A perfect city for walking and biking, Derry boasts a deep history and has much to offer visitors, writes Kevin Rynn
I’d never heard my name in a song before. So when the Undertones, from Derry, warbled a little ditty called My Perfect Cousin that contained the line “I’ve got a cousin called Kevin who’s sure to go to Heaven”, I wanted to find out more about this energetic band and their home city.
Of course, that was many years ago and Northern Ireland has been through a lot since then.
Northern Ireland is the smallest of the UK’s four countries, and Derry is its second-biggest city and is home to around 250,000 people. Yes, it has had a turbulent past. The longest siege in
British military history happened here in 1689 when around 25,000 Protestants dug in against the Catholic English king James II. The city had a prominent role during the Troubles, and many believe they started here. But as in other British cities, the spirit of the people and some forward-thinking business and municipal leaders have made this city worth a visit. In fact, Lonely Planet put it fourth in a list of “Top Ten Cities Worth Visiting in 2013”.
As if nestling amid the backdrop of the Donegal mountains and its proximity to glorious beaches were not enough, Derry doffs a cap to its bellicose past with its perfectly preserved 17th-century walls, splendid architecture and a creative vibe that meshes well alongside its abundance of history. With a plethora of restaurants and cafes, the craic is never too far away. Don’t forget a walk or a bike ride across the Peace Bridge, either.
My favourite place If you’re a museum fan, there’s one you cannot miss. The Museum of Free Derry can be found on the site of the Sunday Bloody Sunday massacre, a most ignoble chapter in UK history. In 1972, British soldiers shot dead 14 innocent civil rights protesters in the Bogside area, and the whole issue has been a thorn in the side of the British political establishment ever since. A priest who led victims to safety waved a handkerchief, and the blood-stained item is on display here along with the torn jacket of one of the injured on that tragic day. The museum opened in 2007 with the aim of telling the story of the battle for civil rights, and over internment without trial for many of the city’s residents. Its storyboards do not stint on the sectarian discrimination, authoritarianism and social injustice that has plagued its people over many years.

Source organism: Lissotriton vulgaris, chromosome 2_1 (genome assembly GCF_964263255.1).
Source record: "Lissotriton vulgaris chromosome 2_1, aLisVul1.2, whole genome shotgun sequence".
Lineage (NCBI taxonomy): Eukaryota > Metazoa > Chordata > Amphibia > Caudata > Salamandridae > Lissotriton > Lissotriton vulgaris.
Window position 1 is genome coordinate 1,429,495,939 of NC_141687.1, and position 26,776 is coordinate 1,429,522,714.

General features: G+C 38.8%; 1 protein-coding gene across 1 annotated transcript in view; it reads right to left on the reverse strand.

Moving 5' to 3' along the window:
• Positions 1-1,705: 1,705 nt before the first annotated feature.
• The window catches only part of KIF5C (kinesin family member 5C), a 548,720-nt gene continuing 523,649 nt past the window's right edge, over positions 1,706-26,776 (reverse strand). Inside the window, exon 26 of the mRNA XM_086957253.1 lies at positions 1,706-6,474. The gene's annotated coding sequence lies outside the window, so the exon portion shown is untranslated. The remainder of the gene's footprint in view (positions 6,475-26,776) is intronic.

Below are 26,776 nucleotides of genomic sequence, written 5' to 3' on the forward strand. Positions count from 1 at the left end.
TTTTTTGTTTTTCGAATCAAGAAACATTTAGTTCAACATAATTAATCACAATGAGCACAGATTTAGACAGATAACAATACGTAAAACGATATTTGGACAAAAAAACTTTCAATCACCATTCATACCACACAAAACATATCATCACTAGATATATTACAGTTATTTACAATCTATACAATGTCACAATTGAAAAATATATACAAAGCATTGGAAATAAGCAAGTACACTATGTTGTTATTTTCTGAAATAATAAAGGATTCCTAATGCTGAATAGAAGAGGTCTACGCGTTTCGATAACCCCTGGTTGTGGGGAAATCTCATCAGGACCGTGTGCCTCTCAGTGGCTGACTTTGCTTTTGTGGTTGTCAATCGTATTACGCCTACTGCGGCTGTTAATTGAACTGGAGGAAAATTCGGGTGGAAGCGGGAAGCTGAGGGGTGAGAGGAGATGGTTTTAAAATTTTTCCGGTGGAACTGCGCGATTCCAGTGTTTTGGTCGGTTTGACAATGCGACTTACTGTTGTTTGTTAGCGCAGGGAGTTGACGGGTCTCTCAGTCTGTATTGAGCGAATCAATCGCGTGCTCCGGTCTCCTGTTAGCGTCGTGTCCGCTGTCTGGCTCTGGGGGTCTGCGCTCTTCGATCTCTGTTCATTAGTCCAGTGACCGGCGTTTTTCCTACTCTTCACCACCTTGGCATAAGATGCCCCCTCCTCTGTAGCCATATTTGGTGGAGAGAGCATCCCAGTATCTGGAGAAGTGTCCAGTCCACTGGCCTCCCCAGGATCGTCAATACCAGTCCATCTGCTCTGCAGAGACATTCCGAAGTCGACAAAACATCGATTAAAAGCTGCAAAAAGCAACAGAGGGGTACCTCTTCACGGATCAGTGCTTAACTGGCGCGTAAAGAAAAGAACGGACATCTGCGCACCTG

Highlights Derry is eminently walkable, and there are guided walks available to help you appreciate the mile-long city walls that make it one of the finest walled cities in Europe. The walls were built between 1613-1619 to defend against settlers from England and Scotland. You can see the Roaring Meg cannon standing prominently in the western corner or head to a stretch that was a popular place to stroll for the city’s well-heeled in the Victorian era. The Bogside wall murals (which depict sectarian confrontation from 1969 onwards) can also be seen from here. Following the walk will, at some point, bring you to St Columb’s Cathedral. It’s a venerable Gothic wonder that pierces Derry’s skyline. Inside, you will find displays of ornaments from the siege and a fine collection of silver communion plates. Continue walking and you’ll come across the Centre for Contemporary Art, which is an emporium replete with works that really do challenge the mind and (thankfully) eschew meaningless displays of lights turning off and on or unmade beds etc. A good place to start any walk in the city is at Guildhall Square, which is the city’s “focal point”. The neo-Gothic, red sandstone Guildhall was built in 1890 and accommodates the city council while playing host to important events.
Lowlights Always refer to the city as “Derry” and not its traditional British name of “Londonderry” and you shouldn’t run the risk of encountering any hostility.
Souvenirs The Craft Village, a collection of small shops around a central square is a good bet for crystal, Gaelic jewellery and artefacts.
Getting there Most major airlines offer flights from Muscat to London’s Heathrow Airport, from where you can catch a connecting flight to Derry, which takes about one hour and 20 minutes.
Where to stay There are hotel and B&Bs to suit every taste and budget. Check out the options available on Booking.com, Hotels.com or Trivago.
Top five things to do:
1. Get informed on Derry’s history at The Museum of Free Derry
2. Stroll around the city’s walls and sit on one of the cannons
3. Get a window on the underwater world available at the Riverwatch Aquarium
4. Visit Tower Museum, which encapsulates the city’s history
5. Get some fresh air at Ness Country Park, and see the majestic waterfall